Powhatan_Landscape_RGB“A well-written, fresh, and engaging interpretation of two millennia of Virginia Algonquian landscape history, presenting new data and new ideas–a must read.”–Stephen Potter, author of Commoners, Tribute, and Chiefs: The Development of Algonquian Culture in the Potomac Valley

“Theoretically innovative, richly empirical, and superbly written, this book demonstrates the potential for combining ‘new’ finds in the field with reconsiderations of ‘old’ sites and collections, and it makes a compelling case for an archaeology that involves Native American perspectives and participation.”–Christopher B. Rodning, coeditor of Fort San Juan a nd the Limits of Empire: Colonialism and Household Practice at the Berry Site

As Native American history is primarily studied through the lens of European contact, the story of Virginia’s Powhatans has traditionally focused on the English arrival in the Chesapeake. This has left a deeper indigenous history largely unexplored–a longer narrative beginning with the Algonquians’ construction of places, communities, and the connections in between.

The Powhatan Landscape: An Archaeological History of the Algonquian Chesapeake by Martin Gallivan breaks new ground by tracing Native placemaking in the Chesapeake from the Algonquian arrival to the Powhatan’s clashes with the English. Gallivan details how Virginia Algonquians constructed riverine communities alongside fishing grounds and collective burials and later within horticultural towns. Ceremonial spaces, including earthwork enclosures within the center place of Werowocomoco, gathered people for centuries prior to 1607. Even after the violent ruptures of the colonial era, Native people returned to riverine towns for pilgrimages commemorating the enduring power of place.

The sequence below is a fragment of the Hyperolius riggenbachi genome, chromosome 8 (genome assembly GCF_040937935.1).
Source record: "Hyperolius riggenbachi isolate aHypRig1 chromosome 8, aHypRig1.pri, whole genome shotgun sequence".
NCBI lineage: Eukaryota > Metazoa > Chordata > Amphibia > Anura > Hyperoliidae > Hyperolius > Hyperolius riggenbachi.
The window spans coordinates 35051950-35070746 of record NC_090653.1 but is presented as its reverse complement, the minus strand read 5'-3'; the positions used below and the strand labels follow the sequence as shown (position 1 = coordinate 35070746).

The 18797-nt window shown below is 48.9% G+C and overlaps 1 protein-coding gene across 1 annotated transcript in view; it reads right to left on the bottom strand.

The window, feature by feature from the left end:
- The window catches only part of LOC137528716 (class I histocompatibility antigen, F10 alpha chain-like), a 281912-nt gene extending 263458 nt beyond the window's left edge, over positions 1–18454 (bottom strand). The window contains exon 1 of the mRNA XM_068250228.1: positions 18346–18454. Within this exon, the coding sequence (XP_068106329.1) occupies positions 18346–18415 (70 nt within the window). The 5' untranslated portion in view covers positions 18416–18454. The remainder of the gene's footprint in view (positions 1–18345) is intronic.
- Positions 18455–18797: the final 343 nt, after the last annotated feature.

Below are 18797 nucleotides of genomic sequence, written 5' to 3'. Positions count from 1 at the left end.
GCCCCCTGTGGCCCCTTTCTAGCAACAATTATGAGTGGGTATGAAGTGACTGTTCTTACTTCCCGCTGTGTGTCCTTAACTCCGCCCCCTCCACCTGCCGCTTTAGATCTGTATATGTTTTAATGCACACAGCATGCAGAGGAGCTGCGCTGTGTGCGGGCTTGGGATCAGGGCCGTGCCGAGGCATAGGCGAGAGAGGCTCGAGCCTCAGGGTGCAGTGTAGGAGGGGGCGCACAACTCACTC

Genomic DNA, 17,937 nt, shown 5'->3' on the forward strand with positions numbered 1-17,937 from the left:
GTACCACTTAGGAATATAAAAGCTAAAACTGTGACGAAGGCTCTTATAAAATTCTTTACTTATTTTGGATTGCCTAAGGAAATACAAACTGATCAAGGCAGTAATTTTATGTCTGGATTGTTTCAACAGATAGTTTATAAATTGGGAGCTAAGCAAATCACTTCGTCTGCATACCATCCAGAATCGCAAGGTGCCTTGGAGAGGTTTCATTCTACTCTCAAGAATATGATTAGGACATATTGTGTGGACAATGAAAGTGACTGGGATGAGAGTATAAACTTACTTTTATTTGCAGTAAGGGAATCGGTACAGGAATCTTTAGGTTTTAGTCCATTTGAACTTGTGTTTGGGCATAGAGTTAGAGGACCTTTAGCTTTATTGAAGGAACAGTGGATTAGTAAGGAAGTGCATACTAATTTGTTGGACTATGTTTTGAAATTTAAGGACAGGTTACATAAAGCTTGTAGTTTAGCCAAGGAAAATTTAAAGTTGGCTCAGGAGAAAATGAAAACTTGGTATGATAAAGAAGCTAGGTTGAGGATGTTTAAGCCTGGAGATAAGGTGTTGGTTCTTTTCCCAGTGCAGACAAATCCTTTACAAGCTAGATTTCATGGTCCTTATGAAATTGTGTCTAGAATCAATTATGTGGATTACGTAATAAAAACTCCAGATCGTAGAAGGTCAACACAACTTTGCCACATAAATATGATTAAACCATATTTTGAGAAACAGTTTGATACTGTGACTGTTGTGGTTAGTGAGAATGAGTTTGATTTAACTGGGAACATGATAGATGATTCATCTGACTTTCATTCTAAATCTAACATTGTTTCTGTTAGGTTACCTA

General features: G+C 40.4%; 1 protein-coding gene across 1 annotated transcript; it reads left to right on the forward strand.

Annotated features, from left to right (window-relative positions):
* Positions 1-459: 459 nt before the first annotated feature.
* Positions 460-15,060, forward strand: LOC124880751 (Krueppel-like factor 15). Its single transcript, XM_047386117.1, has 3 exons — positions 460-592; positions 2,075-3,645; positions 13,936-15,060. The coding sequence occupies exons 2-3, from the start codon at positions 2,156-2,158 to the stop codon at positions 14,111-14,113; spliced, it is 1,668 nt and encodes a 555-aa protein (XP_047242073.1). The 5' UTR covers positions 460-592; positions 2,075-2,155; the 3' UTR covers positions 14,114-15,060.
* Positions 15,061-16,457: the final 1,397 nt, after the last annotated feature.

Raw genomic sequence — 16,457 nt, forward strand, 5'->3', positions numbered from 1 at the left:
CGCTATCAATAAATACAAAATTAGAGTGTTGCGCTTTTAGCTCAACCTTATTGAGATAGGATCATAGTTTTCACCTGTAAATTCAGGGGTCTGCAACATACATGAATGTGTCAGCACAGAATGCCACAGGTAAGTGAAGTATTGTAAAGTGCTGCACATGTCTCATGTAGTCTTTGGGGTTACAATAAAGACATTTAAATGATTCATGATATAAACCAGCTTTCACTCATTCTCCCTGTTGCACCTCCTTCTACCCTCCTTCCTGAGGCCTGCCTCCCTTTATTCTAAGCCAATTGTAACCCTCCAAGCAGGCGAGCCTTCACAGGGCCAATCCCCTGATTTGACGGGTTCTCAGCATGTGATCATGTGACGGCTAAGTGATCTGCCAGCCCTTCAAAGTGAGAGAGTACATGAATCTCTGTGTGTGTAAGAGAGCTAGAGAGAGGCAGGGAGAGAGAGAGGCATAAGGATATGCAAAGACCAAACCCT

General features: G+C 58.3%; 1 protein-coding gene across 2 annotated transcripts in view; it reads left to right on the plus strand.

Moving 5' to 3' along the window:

For today’s American Indian communities in the Chesapeake, this reexamination of landscape and history represents a powerful basis from which to contest narratives and policies that have previously denied their existence.

Martin D. Gallivan, associate professor of anthropology at William and Mary, is the author of James River Chiefdoms: The Rise of Social Inequality in the Chesapeake.

A volume in the series Society and Ecology in Island and Coastal Archaeology, edited by Victor D. Thompson

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